From September this year 16 to 24-year-olds are to be offered work experience, lessons in English and maths, tips on CV-writing and advice on how to prepare for an interview all under the Traineeships programme.
Funded by the Department for Education (DfE) and the Department for Business, Innovation and Skills it forms part of a response to criticism from business leaders about poor skills levels amongst young people wanting to enter the work place. Employers, education and training providers, and young people have been invited to comment on the government’s proposals, to help develop the programme.
In my opinion anything which encourages and equips young people to get into work, or on the path to a job, is a good thing. Traineeships should provide both work experience and the opportunity to learn within a structured programme. As every candidate is different it will be important for the training provider to apply intelligence and experience to customise the programme. The curriculum will need to fit the specific requirements of the young person while meeting the needs of the employer. Traineeships must therefore be flexible programmes.
In order for Traineeships to have value and attract young people out of unemployment they need to offer something worth having at the end of it. An apprenticeship would be the most logical step. Setting expectations that if the young person applies themselves they could earn themselves an apprenticeship with the potential of a permanent job must surely be a worthwhile prospect. By working closely with employers, training providers can make this this kind of work place entry model a reality. Bit by bit young people will be coming on to the pay roll appropriately equipped and skilled for the jobs they are needed for.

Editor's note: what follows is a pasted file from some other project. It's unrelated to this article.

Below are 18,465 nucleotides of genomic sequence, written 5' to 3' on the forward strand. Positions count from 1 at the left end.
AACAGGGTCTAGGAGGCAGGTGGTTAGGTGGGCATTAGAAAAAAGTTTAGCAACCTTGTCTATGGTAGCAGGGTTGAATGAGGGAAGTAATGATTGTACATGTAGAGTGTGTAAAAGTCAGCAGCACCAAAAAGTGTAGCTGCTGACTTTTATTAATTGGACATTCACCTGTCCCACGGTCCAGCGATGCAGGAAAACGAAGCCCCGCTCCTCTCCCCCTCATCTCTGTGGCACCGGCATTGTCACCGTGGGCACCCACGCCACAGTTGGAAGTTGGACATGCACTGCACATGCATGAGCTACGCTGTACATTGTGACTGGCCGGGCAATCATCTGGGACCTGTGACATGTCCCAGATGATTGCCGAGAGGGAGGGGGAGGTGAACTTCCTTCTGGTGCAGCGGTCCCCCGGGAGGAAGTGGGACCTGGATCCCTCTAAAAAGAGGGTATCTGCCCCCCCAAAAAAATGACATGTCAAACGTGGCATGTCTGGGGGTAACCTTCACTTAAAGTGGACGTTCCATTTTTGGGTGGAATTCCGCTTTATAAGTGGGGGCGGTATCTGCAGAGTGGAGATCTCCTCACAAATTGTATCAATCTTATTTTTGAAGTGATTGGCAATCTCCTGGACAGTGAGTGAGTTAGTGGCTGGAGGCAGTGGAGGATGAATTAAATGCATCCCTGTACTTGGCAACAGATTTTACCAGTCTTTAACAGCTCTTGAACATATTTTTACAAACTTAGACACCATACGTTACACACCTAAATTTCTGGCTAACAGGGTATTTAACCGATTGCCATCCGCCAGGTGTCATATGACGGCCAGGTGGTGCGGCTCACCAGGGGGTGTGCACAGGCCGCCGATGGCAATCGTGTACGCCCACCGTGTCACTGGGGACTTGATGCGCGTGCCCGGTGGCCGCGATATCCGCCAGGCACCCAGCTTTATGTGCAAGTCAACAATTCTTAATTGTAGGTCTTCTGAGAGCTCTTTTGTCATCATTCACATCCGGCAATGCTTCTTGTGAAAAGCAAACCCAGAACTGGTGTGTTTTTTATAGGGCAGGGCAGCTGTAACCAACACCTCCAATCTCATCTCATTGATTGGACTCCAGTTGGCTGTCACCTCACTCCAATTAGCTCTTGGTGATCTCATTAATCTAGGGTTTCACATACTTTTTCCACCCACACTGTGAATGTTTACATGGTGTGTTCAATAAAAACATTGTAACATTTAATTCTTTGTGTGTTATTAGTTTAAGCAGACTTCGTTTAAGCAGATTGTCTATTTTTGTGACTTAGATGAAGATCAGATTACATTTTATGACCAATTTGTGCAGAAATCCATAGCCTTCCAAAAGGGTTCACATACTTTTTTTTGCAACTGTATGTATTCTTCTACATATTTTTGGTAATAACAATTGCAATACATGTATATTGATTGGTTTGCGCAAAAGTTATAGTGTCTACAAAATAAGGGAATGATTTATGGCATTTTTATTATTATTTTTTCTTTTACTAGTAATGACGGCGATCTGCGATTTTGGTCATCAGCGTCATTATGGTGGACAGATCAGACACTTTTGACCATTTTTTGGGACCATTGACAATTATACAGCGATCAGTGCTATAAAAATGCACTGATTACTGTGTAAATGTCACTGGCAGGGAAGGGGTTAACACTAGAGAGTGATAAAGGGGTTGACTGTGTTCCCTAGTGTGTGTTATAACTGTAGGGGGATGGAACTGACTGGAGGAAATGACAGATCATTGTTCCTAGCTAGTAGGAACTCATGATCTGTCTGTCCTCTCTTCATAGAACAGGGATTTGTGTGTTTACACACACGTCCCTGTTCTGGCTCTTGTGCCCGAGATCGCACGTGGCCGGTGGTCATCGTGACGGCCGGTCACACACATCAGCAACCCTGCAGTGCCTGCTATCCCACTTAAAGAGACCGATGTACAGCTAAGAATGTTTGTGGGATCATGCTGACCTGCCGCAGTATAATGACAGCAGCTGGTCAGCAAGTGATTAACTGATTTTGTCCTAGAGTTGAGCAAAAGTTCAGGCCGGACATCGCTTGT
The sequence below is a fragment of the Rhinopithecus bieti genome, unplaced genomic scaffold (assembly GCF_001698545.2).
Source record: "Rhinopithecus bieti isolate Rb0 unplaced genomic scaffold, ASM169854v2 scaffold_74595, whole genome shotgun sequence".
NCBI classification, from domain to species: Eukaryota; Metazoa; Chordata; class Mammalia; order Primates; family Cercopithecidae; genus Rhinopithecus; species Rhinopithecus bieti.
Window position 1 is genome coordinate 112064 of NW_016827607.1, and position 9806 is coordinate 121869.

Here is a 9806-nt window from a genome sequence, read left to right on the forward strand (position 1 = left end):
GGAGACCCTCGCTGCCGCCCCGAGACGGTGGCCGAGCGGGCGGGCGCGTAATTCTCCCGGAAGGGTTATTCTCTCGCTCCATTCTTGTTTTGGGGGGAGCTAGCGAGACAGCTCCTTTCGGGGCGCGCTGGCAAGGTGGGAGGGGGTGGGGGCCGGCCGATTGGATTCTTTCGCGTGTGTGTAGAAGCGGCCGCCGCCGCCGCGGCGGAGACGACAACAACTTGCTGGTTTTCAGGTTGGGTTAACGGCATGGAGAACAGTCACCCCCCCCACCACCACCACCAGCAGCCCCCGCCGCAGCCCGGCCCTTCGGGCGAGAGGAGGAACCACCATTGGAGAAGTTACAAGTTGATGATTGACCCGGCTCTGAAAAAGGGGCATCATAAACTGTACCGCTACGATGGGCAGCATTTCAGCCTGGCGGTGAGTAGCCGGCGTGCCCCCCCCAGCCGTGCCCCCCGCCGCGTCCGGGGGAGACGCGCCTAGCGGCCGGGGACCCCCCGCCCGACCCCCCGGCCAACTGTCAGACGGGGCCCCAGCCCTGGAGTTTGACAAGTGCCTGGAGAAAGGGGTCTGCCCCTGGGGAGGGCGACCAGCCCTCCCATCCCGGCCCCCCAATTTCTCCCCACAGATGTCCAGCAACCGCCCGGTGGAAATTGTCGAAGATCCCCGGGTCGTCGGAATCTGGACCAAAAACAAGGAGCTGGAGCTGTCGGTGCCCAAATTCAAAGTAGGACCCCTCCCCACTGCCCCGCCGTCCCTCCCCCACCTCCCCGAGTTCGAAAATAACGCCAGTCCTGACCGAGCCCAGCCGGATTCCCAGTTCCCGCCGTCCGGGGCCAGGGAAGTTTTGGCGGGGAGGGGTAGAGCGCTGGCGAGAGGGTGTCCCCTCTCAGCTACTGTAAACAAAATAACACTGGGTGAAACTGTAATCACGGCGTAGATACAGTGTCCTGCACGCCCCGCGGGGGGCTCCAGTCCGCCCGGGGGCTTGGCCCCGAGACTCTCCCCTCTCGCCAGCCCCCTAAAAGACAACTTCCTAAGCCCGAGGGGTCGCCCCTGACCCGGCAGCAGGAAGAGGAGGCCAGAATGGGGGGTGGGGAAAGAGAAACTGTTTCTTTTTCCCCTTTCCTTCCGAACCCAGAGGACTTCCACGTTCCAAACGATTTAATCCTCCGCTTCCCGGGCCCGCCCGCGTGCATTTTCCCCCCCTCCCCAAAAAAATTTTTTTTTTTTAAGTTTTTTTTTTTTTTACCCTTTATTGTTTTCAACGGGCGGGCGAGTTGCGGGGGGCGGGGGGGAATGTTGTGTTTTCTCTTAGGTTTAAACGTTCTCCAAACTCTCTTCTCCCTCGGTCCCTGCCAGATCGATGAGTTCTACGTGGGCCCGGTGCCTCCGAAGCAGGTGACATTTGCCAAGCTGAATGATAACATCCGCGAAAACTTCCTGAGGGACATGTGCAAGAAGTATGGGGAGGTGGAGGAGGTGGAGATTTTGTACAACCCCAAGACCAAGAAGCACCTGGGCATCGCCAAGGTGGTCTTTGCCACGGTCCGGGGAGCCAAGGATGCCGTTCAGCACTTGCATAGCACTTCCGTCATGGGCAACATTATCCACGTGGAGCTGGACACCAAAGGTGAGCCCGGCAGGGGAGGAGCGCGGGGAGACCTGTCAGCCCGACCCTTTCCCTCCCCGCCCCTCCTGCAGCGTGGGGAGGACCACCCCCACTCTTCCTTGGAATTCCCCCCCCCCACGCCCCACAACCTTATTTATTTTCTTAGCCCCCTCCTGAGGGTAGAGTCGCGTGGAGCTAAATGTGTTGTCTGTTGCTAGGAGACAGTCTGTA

However if the young people, on benefits, cannot afford to take up the traineeship the whole concept is bound to fail before it starts. For this reason I feel very strongly that the Government needs to offer a Traineeship allowance. The reasoning in simple: a student, even one in full time education, has the opportunity of having a part time job while studying but a young person in full time work, even as a trainee, has a far more limited opportunity to do so. If they are better off not working there is no incentive to motivate themselves and at 16, six months seems a very long time indeed.
So, will traineeships fly or fail?
I think they will fly largely because they have to. We have to find a way of getting these young people in to work and to give them the opportunity to be the best that they can be. These Traineeships may well be the answer. Position the traineeships as high quality launch pads into potential careers; remove the obvious financial barriers and encourage the training provides and employers to be flexible and smart in the construction of the curriculum for each candidate. Yes, I think they will fly.
Contributed By Rachael Fidler, founder of HTP Training, Southern England’s top training provider.
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